For Tucson renters, we emphasize how the patio out back has an easel-- just bring your art supplies. Now, even better for a painter, it has a fence that protects paints, brushes and canvases if they are left out for a week or two. This year we used that space to change one of my earlier paintings into something that did a better job conveying the desired message. We got down here and I thought it just isn't doing it and realized why. It needed to be more impressionistic and it needed to speak to why it was here-- with pictographs on impressionistic rocks. With my recent bout with a stomach virus, Ranch Boss painted the petroglyphs with a far steadier hand. I am delighted with the result. We moved it into the dining area which makes it nice for kitchen or living room.




We decided this trip, after the big jobs were finished, that we were going to work on changing around the art. I especially wanted one new painting for the living room. After checking out the local artist co-ops, for work with a southwestern flavor, we went for a lithograph by an artist I have long admired but of his work, we could not remotely afford an original (we could barely afford the lithograph). The spot needed a Southwestern landscape, as so much of the art in Casa Espiritu is Native American inspired with a bit of impressionism. I wouldn't really buy a painting just to suit the colors of my home, but the colors of my home tend to be the colors I prefer in paintings.

I will hate leaving here when the time comes-- and it's only a week away. We will be in Oregon for Christmas. I love Tucson but winter at our little ranch is the time of heavy feeding and when Imbolc arrives, lambing. We also need to sell some stock. 

So we let others enjoy a winter in the sun, and it adds to my enjoyment to know someone is here and this beloved house isn't setting alone. Most who come here either end up buying their own home in Tucson or coming back to ours. Win/win either way :)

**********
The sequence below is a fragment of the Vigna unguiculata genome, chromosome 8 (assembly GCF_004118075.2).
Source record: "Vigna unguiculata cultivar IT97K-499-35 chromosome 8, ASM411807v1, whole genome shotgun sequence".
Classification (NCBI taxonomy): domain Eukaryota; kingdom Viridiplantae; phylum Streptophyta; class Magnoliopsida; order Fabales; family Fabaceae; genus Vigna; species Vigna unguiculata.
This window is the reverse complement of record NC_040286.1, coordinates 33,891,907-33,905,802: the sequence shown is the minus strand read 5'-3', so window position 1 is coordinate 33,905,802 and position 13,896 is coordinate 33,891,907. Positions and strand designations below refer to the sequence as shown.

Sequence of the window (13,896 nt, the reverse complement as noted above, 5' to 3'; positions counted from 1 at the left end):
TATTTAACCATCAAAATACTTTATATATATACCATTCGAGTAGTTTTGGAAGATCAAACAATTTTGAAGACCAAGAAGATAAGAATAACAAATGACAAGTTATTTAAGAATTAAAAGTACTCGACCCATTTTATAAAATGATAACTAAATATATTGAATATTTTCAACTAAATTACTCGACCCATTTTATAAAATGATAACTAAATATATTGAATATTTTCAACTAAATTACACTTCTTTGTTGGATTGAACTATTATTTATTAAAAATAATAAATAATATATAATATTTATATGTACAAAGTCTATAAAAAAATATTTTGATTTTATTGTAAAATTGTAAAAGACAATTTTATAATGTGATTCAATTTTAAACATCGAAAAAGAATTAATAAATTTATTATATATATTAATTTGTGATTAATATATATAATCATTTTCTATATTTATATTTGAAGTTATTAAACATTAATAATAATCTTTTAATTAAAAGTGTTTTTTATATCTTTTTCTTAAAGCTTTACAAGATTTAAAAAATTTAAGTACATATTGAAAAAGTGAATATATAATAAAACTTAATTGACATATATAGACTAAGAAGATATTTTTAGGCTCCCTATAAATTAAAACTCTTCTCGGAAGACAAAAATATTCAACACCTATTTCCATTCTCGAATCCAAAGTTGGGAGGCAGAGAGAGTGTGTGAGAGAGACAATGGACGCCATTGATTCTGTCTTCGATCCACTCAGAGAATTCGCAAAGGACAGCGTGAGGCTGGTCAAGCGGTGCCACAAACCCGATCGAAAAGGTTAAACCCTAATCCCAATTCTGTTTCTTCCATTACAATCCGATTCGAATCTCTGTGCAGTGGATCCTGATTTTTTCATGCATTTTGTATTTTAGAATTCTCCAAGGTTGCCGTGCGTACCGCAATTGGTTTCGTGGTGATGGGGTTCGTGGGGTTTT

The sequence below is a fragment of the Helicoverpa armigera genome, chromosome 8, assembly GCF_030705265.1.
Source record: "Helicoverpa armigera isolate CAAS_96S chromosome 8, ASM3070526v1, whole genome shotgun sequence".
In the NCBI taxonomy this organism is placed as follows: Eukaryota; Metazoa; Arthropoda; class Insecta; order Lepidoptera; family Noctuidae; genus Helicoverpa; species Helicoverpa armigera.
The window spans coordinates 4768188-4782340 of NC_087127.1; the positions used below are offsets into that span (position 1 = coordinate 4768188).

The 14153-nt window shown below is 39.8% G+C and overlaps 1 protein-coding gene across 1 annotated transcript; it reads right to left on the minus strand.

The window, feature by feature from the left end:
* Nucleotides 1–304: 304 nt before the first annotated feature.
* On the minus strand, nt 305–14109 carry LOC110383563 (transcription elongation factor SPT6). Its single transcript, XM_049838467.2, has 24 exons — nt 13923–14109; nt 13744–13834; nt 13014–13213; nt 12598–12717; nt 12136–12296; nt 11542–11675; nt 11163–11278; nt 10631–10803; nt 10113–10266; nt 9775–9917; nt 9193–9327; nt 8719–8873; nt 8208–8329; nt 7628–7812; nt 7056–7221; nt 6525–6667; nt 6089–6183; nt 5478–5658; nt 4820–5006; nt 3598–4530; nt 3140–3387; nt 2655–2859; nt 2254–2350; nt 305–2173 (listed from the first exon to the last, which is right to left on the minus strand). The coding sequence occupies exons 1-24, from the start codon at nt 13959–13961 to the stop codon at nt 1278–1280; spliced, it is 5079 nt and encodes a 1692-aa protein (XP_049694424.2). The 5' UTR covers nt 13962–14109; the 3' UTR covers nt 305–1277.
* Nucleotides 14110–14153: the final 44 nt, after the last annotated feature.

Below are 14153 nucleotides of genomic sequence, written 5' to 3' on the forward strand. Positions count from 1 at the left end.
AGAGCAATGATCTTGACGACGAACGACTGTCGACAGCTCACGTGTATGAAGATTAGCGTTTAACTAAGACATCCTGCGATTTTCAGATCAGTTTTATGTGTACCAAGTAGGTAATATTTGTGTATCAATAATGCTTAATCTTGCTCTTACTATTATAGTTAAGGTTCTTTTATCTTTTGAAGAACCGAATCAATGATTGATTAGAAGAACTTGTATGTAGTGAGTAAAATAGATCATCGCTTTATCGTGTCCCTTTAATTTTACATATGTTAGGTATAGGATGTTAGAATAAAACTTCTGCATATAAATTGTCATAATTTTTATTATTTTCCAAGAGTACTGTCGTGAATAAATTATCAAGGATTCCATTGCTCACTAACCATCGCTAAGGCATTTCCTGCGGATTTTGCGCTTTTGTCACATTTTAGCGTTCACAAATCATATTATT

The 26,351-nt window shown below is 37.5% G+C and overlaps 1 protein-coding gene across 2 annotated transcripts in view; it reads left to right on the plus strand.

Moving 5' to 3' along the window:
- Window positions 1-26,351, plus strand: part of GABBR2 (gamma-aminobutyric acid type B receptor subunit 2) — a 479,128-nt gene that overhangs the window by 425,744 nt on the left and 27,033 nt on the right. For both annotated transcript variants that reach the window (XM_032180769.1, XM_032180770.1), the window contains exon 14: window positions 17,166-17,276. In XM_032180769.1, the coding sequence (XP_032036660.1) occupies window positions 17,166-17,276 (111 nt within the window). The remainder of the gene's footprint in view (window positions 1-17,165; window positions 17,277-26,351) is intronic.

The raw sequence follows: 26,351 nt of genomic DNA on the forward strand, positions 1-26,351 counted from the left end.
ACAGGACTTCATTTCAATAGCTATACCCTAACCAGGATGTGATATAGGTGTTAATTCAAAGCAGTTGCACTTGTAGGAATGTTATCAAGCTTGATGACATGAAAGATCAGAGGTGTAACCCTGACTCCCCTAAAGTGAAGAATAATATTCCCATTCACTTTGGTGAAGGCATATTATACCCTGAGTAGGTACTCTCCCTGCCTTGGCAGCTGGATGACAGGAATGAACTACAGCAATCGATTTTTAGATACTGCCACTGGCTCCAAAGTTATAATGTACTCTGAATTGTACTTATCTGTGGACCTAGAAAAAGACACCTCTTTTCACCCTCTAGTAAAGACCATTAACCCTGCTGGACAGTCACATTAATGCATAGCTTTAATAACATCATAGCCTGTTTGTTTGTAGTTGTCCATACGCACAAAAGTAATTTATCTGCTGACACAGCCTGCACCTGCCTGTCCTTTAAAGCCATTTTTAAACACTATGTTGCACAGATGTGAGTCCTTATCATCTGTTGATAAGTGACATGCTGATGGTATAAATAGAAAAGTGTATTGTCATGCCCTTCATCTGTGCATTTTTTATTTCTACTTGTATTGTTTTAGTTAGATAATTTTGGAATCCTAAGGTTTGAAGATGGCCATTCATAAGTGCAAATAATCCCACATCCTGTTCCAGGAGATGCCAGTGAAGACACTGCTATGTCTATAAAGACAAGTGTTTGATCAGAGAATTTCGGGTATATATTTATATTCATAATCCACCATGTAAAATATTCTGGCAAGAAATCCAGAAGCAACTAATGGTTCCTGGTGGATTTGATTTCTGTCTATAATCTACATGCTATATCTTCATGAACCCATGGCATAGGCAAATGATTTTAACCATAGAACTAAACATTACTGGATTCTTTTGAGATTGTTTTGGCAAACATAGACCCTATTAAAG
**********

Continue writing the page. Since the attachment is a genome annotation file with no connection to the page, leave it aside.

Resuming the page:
Wednesday, December 3, 2014

motivations on the dark side



In life, there is a dark and light side. It is how it goes. In fiction, that is the case also. The dark side is sometimes shown by a villain but can even be the main character-- when it's not a romance anyway. Exploring what the dark side is can be part of research for a story.

Foxcatcher and the motivation of a murderer

I won't be seeing the current film, Foxcatcher even though it has an interesting cast. As I have mentioned many times, when a film is about negative characters with ugly results, it's not going to be one I rent or buy. But I thought the article was particularly interesting in how the film, which is based on a book, opted to portray the motivations of the character who is clearly its villain.

In my own writing, the question always comes down to this-- what makes a character a villain? To discover that, a writer has to try to understand what makes people do bad things to other people. If the villain is an actual character in the book, their motivations have to feel as real as those of the hero or heroine, who will stand against them.